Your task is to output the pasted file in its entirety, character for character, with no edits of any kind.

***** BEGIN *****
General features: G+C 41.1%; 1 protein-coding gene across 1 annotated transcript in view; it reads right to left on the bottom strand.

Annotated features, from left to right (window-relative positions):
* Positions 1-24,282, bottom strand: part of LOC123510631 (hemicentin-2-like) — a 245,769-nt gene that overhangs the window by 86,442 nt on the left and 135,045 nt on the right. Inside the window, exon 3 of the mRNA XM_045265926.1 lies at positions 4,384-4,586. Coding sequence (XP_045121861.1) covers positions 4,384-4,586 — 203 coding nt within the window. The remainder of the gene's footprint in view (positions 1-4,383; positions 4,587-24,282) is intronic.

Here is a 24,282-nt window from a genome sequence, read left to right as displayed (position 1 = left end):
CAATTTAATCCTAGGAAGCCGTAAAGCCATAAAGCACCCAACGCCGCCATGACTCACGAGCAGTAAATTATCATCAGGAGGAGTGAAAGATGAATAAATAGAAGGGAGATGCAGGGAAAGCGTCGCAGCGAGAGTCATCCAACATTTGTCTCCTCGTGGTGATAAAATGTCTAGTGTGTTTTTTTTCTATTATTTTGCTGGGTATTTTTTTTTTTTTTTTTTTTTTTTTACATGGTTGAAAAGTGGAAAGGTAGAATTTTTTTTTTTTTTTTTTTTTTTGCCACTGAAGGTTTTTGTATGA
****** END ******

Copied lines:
General features: G+C 41.1%; 1 protein-coding gene across 1 annotated transcript in view; it reads right to left on the bottom strand.

Annotated features, from left to right (window-relative positions):
* Positions 1-24,282, bottom strand: part of LOC123510631 (hemicentin-2-like) — a 245,769-nt gene that overhangs the window by 86,442 nt on the left and 135,045 nt on the right. Inside the window, exon 3 of the mRNA XM_045265926.1 lies at positions 4,384-4,586. Coding sequence (XP_045121861.1) covers positions 4,384-4,586 — 203 coding nt within the window. The remainder of the gene's footprint in view (positions 1-4,383; positions 4,587-24,282) is intronic.

Here is a 24,282-nt window from a genome sequence, read left to right as displayed (position 1 = left end):
CAATTTAATCCTAGGAAGCCGTAAAGCCATAAAGCACCCAACGCCGCCATGACTCACGAGCAGTAAATTATCATCAGGAGGAGTGAAAGATGAATAAATAGAAGGGAGATGCAGGGAAAGCGTCGCAGCGAGAGTCATCCAACATTTGTCTCCTCGTGGTGATAAAATGTCTAGTGTGTTTTTTTTCTATTATTTTGCTGGGTATTTTTTTTTTTTTTTTTTTTTTTTTACATGGTTGAAAAGTGGAAAGGTAGAATTTTTTTTTTTTTTTTTTTTTTTGCCACTGAAGGTTTTTGTATGA